A week after IBM reported atrocious earnings, due to a variety of issues but most of all because it simply repurchased the least amount of stock in the past quarter in years (as it was approaching the limit of its buyback authorization), Big Blue is back to doing the one thing it does well: the buyback of things, in this case revealing its board has just authorized $5 billion in stock buybacks through April 2015 which means that with the $1.4 billion still under authorization, IBM is set to purchase about $3.2 billion in Q4 2014 and Q1 2015, each. And then, in April 2015, IBM will ask for an even bigger stock buyback authorization from its board. Which, clearly, the board – whose IBM stock will promptly rise as a result – will grant.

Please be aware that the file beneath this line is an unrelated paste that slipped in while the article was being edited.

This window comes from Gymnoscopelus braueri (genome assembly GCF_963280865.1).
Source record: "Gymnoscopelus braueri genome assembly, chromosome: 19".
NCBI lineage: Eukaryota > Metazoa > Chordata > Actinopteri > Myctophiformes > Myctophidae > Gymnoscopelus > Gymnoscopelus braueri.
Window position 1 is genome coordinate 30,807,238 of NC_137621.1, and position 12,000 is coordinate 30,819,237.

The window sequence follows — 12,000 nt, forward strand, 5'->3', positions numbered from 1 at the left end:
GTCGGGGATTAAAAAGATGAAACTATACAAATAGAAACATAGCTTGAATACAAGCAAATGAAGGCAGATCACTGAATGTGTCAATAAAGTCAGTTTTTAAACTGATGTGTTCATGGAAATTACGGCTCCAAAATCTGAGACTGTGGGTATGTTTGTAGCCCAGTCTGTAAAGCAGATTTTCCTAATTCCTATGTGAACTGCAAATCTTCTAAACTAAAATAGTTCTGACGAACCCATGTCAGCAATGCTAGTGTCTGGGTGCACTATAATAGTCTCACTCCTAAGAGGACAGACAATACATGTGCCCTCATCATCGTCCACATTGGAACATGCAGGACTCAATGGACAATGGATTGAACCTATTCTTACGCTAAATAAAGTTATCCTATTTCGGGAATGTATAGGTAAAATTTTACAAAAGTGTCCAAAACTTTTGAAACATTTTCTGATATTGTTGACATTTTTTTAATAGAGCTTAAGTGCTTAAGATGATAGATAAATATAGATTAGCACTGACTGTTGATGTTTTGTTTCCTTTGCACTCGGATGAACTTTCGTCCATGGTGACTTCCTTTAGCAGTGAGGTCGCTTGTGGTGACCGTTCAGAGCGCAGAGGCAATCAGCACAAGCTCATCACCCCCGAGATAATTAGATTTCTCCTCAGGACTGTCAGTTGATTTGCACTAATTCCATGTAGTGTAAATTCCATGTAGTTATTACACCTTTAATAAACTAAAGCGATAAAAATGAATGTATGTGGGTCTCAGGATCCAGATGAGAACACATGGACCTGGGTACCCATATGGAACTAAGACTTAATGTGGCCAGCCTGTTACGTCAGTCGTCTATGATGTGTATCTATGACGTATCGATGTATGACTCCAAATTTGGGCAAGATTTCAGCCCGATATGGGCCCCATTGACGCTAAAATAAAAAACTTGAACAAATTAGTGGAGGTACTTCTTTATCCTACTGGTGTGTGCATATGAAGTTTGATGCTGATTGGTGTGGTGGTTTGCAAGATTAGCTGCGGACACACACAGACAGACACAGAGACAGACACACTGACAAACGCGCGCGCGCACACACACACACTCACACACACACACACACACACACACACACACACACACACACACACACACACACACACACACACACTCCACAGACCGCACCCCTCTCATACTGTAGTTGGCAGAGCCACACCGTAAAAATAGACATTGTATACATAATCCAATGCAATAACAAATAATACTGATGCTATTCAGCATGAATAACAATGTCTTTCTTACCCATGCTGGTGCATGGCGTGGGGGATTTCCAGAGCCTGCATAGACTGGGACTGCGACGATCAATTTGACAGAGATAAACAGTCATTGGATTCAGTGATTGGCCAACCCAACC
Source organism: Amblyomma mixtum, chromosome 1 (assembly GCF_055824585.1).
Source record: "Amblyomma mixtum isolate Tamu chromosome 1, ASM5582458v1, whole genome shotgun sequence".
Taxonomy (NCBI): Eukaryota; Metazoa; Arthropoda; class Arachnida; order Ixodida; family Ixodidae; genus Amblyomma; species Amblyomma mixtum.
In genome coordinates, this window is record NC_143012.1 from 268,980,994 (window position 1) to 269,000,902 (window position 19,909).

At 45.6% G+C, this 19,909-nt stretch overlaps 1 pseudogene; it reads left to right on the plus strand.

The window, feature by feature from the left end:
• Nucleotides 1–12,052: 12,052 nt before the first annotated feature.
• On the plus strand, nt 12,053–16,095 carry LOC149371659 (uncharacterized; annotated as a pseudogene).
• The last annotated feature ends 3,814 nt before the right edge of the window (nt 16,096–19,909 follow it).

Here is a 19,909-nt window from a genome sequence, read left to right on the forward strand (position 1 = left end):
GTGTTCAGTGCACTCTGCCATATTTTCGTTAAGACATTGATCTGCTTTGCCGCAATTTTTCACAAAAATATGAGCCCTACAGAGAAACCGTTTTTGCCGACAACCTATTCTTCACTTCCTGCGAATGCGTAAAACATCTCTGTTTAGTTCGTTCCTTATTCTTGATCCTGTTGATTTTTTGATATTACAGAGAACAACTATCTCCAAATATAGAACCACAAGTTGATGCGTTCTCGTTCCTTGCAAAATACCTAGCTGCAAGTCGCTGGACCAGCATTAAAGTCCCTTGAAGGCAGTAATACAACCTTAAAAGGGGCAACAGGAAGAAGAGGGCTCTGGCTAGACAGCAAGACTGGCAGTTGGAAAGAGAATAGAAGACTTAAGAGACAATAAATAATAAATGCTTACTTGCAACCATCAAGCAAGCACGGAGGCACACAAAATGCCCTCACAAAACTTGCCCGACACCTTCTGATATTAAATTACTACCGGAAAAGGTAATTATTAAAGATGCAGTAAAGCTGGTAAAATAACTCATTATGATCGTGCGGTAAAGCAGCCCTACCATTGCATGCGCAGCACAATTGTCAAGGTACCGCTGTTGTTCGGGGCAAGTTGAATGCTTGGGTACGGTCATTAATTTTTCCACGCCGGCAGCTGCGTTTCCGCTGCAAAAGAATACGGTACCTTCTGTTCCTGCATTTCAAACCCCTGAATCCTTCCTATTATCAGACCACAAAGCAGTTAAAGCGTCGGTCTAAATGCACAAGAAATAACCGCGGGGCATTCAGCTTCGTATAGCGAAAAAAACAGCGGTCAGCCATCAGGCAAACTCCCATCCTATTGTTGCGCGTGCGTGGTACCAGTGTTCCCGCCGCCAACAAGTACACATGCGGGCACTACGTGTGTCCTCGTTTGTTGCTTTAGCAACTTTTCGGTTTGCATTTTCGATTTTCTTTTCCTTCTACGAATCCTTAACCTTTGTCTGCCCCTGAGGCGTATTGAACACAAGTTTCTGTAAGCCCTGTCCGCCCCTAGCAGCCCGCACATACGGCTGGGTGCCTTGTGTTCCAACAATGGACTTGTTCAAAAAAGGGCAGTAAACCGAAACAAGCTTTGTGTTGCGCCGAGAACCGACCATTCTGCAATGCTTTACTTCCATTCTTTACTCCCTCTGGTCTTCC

Attkisson speculated on how the Nixon controversy would have been handled in a world filled with today’s television and social media obsessions.
“Nixon would basically refuse to turn over tapes to Congress, his aides would refuse to testify to Congress or would take the Fifth or would lie to Congress with fair amount of impunity,” she said. “Woodward and Bernstein would be controversialized on social media by special and political interests. … Then at the end Nixon would go on a popular late-night comedy show, during which time he would humorously refer to his attackers as people who were political witch-hunters who believed in Area 51-type conspiracy theories.”
In case you forgot, Sharyl Attkisson is the former CBS News reporter who resigned from the network in March after expressing frustration that her stories covering the Obama Administration’s role in the Benghazi and Fast and Furious scandals were being spiked due to a desire to protect the President.